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Gefitinib is used to treat some people with non-small cell lung cancer (NSCLC). It only works for NSCLCs that have changes called EGFR mutations on the surface of their cells. EGFR mutations are most likely in NSCLC in: 1. women 2. people who have never smoked 3. people with adenocarcinoma 4. people of Asian ethnicity. Tests may be done to check the level of EGFR. These will tell if you're likely to benefit from gefitinib. Testing can be done at the time the cancer is diagnosed, or samples of cancer cells from previous biopsies or surgery may be used. The National Institute for Health and Clinical Excellence (NICE) currently gives advice on which new drugs or treatments should be available on the NHS. They recommend gefitinib as a possible first treatment for people with NSCLC that is EGFR positive and has spread to surrounding tissues or other parts of the body.
Adverse Effects:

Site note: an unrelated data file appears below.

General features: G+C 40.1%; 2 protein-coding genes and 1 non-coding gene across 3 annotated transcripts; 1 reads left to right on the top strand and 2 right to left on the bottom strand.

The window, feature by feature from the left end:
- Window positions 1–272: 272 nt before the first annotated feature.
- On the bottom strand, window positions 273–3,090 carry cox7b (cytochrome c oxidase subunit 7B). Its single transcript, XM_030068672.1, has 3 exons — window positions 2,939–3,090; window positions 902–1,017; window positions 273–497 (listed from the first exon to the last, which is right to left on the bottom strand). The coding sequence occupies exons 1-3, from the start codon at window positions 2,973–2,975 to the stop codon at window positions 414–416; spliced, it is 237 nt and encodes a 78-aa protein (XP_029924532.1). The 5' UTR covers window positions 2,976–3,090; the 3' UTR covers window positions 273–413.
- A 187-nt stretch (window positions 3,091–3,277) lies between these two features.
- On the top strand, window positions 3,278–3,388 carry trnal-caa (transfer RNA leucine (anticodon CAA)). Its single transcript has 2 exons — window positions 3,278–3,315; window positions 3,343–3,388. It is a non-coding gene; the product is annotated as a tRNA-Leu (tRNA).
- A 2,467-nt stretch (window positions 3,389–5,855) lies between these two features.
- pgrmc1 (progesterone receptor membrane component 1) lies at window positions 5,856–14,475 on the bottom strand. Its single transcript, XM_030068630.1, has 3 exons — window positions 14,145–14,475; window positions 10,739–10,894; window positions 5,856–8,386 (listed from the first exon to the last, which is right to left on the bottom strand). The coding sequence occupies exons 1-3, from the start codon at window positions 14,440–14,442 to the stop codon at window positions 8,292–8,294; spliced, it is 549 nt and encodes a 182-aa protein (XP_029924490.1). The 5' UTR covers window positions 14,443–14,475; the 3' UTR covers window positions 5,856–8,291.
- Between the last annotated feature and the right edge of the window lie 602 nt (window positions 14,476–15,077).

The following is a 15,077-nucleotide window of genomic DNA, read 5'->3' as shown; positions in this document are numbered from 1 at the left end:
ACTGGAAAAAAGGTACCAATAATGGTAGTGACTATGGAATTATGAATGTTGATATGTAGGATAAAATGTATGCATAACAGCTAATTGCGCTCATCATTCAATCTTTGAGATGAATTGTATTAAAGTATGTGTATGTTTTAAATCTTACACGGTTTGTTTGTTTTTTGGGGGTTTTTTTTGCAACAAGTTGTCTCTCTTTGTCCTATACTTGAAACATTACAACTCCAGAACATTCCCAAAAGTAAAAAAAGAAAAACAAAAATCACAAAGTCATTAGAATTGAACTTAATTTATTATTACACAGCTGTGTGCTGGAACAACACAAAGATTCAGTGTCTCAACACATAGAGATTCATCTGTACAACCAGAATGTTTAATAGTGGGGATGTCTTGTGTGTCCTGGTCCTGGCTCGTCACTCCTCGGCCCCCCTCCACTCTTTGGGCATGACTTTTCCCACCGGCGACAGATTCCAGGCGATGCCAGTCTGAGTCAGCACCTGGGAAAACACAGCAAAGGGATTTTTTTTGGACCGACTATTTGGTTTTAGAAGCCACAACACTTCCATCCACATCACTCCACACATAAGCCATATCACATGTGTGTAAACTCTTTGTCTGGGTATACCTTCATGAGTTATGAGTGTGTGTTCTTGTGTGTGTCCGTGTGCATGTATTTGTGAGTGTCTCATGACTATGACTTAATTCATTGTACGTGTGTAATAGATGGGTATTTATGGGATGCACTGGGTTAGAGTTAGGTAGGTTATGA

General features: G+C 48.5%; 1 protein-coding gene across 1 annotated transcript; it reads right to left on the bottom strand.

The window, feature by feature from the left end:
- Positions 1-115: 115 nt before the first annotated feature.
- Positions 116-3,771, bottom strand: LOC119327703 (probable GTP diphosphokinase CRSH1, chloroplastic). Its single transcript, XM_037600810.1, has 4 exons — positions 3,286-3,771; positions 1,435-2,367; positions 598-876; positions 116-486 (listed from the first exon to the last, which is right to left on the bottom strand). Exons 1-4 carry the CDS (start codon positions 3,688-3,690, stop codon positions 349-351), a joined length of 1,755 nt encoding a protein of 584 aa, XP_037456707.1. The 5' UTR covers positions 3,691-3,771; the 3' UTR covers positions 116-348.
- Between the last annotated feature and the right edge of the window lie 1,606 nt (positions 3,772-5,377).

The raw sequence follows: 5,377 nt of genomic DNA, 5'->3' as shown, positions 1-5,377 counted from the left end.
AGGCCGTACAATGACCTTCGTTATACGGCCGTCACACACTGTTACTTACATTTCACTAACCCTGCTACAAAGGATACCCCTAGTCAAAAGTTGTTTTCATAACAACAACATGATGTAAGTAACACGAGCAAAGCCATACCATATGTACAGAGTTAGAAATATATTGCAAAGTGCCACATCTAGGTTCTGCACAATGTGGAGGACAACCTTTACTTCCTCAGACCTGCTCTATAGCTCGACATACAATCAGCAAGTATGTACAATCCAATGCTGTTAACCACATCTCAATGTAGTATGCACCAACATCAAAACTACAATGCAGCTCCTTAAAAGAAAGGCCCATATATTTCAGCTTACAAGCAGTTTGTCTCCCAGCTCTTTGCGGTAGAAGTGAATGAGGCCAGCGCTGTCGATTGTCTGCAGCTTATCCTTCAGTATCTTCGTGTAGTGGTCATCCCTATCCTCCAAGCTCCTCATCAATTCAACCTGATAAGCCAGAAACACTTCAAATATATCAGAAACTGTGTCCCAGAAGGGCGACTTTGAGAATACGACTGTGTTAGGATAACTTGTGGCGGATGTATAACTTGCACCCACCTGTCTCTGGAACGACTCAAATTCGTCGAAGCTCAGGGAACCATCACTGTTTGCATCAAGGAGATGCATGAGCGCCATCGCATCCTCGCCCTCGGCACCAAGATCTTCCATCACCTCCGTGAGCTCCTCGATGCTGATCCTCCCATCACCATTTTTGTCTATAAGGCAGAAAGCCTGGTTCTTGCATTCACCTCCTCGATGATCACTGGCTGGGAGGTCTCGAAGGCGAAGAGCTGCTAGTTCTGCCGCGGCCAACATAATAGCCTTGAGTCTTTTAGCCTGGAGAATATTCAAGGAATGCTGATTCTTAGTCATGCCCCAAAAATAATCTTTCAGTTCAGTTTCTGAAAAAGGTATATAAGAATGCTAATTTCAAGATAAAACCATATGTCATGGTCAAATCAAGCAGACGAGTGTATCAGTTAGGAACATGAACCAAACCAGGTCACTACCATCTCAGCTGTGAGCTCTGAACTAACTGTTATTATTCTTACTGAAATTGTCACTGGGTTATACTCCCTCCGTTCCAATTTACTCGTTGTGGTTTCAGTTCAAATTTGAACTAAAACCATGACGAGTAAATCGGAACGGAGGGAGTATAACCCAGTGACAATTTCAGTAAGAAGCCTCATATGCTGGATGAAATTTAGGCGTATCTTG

Each person’s reaction to cancer treatment is different. Some people have very few side effects while others may experience more. The side effects described here won't affect everyone having this treatment. We've outlined the most common side effects but haven't included those that are rare and therefore unlikely to affect you. If you notice any effects that aren't listed below, discuss them with your doctor or specialist nurse. Skin changes An acne-like rash that mainly affects the head, chest and back is the most common side effect of gefitinib. This usually begins during the first 2-3 weeks of treatment and goes away once treatment ends. Your skin may also become dry and itchy or feel tender and peel. Some people find that the nails on their hands or feet become red, sore and brittle. Taking the following steps may help reduce the severity of skin changes, although they can’t prevent them altogether. Use tepid water and mild non-scented soap for bathing and washing. Avoid skincare products that contain alcohol. Don’t use anti-acne products, as they can dry your skin and make your symptoms worse. Sunlight can make skin symptoms worse. During treatment with gefitinib, and for several months afterwards, you will be more sensitive to the sun, and your skin may burn more easily than normal. You can still go out in the sun, but should wear a sun cream with a high sun protection factor (SPF) and cover up with clothing and a hat. If you are having radiotherapy, don't apply sunscreen to any skin in the area being treated. Moisturise your skin regularly and after bathing. Your doctor or specialist nurse can advise you on which moisturisers are best. Protect your hands and fingernails from detergents by wearing rubber gloves when washing dishes. Let your doctor know as soon as possible if you develop skin or nail changes. They can prescribe treatment to help. In people who have more severe side effects, treatment with gefitinib can be stopped for a few days to allow their skin to recover. Hair changes Your eyelashes may grow longer and more curly than usual. Men may notice they have less beard growth. You may notice your head and body hair is finer, curlier or more brittle. Some people have hair thinning or hair loss. If this happens, it usually develops gradually. These changes are usually temporary and gradually improve once treatment is over. Diarrhoea This can usually be easily controlled with medicine, but tell your doctor if it's severe or continues. It's important to drink plenty of fluids if you have diarrhoea. This can usually be easily controlled with medicine, but tell your doctor if it's severe or continues. It's important to drink plenty of fluids if you have . Loss of appetite A dietitian or specialist nurse at your hospital can giva advice about how to boost your appetite and maintain your weight. Feeling sick (nausea) and being sick (vomiting) This is usually mild. Let your doctor know if it isn't controlled as they can prescribe effective anti-sickness medication. Tiredness Some people feel tired and lack energy while taking gefitinib. Bleeding problems Let your doctor know if you have nosebleeds or notice blood in your urine while taking gefitinib. Eye problems If you notice any change to your vision, or pain or redness of your eyes, let your doctor know immediately. Breathing problems Always let your doctor or nurse know about any side effects you have. There are usually ways in which they can be controlled or improved.